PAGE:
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About the Photos

Most of the photos on this site were extracted from reference images (high-resolution tiffs, 20 to 200 megabytes in size) from the Library of Congress research archive. (To query the database click here.) Many were digitized by LOC contractors using a Sinar studio back. They are adjusted by your webmaster for contrast and color in Photoshop before being downsized and turned into the jpegs you see here.

 
 
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VINTAGRAPH • WPA • WWII • THE TOY DEPARTMENT, 1913

Paree the Flying Cat: 1910

Paree the Flying Cat: 1910

In 1910, on the first airplane flight across the English Channel to carry a passenger, American aviator John Moisant flew from Paris to London accompanied by both his mechanic and his cat, named either Mademoiselle Fifi or Paree, depending on which newspaper you believe. Later that year Moisant died in a crash near New Orleans. View full size. George Grantham Bain Collection.

 

Wheels of War: 1865

Wheels of War: 1865

Park of Army wagon wheels at City Point, Virginia, in 1865. View full size. Wet collodion glass plate stereograph; photographer unknown.

 

Mime Goes Motoring: 1910

Mime Goes Motoring: 1910

November 30, 1910. The caption just says "Mime" motoring. After putting in a request to the Shorpy research division, we can report that "Mime" is the dog, a Papillon who lived at the Hotel Walton in New York City and was by all accounts a fan of fast cars (and, from the looks of it, fast women). View full size. 5x7 glass negative, George Grantham Bain Collection, Library of Congress.

 

Lady Libertine: 1902

Lady Libertine: 1902

From 1902, another of Fitz Guerin's metaphorical maidens.View full size.

Careless Matches Aid the Axis

Careless Matches Aid the Axis

Circa 1942 silkscreen poster by Louis Hirshman encouraging safe disposal of matches, showing stylized Japanese soldier standing behind a tree with a match, with the rising sun in the background. Federal Art Project / WPA War Services Project. View full size.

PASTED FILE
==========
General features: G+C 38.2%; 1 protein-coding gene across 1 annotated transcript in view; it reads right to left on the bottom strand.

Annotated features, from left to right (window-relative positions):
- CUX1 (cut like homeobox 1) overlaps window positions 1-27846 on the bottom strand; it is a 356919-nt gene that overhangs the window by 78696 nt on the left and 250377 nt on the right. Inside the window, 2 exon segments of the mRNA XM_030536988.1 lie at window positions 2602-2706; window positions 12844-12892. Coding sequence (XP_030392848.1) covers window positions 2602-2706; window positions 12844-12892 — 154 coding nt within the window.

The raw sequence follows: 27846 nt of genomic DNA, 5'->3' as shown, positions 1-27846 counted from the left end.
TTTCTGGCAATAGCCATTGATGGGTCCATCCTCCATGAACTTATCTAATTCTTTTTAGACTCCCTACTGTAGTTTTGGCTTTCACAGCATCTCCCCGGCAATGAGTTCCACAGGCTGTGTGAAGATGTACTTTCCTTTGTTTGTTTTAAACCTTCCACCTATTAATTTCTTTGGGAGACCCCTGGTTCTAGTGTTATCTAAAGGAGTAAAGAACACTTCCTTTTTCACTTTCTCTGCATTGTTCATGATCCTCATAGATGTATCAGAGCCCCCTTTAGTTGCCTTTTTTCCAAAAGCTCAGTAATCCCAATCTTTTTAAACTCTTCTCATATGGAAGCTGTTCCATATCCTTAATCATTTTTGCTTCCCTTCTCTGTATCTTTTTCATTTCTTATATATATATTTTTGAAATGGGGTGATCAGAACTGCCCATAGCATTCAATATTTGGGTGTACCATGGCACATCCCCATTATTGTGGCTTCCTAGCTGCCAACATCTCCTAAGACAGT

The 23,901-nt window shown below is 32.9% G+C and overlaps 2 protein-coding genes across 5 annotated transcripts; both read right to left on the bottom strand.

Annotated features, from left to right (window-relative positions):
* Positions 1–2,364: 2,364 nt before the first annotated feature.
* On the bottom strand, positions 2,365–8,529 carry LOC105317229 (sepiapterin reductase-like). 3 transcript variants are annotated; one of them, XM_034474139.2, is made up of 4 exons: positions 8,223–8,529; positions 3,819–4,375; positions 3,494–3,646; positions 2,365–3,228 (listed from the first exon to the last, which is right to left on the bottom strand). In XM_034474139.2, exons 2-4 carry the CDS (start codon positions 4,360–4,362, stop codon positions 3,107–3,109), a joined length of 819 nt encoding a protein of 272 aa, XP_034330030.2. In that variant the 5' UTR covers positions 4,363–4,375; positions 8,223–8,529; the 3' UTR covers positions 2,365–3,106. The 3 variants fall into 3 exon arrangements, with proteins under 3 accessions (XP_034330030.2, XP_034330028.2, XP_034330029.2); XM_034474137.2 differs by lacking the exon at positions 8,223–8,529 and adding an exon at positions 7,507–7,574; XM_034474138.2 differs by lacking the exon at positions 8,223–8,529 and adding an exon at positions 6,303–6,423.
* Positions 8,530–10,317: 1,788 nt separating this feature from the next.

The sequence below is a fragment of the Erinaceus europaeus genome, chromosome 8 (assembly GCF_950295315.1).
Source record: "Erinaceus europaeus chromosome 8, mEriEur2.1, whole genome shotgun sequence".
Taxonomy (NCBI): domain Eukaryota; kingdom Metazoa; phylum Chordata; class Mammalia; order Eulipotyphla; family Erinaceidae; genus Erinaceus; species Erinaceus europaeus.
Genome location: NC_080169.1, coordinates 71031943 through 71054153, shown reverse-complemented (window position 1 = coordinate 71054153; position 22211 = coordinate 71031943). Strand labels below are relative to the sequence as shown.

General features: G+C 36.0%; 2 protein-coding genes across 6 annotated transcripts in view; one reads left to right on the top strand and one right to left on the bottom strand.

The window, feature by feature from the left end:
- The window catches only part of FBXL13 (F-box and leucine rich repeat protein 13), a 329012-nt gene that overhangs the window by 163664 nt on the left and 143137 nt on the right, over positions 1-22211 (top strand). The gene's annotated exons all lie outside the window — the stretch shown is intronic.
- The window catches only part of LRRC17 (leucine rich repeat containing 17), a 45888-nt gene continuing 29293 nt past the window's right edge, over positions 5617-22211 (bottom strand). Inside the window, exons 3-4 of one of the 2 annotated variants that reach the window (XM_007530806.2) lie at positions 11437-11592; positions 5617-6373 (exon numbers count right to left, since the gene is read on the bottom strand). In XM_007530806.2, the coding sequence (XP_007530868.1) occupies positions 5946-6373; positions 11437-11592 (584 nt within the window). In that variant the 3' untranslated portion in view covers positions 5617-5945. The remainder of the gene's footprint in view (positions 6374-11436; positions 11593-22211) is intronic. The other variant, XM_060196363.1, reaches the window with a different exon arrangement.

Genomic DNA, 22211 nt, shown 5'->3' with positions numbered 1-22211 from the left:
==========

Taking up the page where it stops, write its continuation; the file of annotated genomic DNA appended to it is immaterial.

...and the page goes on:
A Lonely Job: 1911

A Lonely Job: 1911

January 1911. A lonely job. Waiting all alone in the dark for a trip to come through. Willie Bryden, a nipper, lives at 164 Center St. in South Pittston. It was so damp that Willie said he had to be doctoring all the time for his cough. A short distance from here, the gas was pouring into the mine so rapidly that it made a great torch when the foreman lit it. Willie had been working here for four months, 500 feet down the shaft, and a quarter mile from there. (Shaft #6, Pennsylvania Coal Co.) Walls have been whitewashed to make it lighter. January 16, I found Willie at home sick. His mother admitted that he is only 13; will be 14 next July. Said that 4 months ago the mine boss told the father to take Willie to work, and that they obtained the certificate from Squire Barrett. (The only thing the Squire could do was to make Willie out to be 16 yrs old.) Willie's father and brother are miners and the home is that of a frugal German family. View full size. Photograph (5x7 glass negative) and caption by Lewis Wickes Hine.

 

Willie the Nipper: 1911

Willie the Nipper: 1911

January 1911. Willie Bryden holding the door open while a trip goes through. View full size. Photograph by Lewis Wickes Hine.

 
 
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Shorpy.com | History in HD is a vintage photo blog featuring thousands of high-definition images from the 1850s to 1950s. The site is named after Shorpy Higginbotham, a teenage coal miner who lived 100 years ago.

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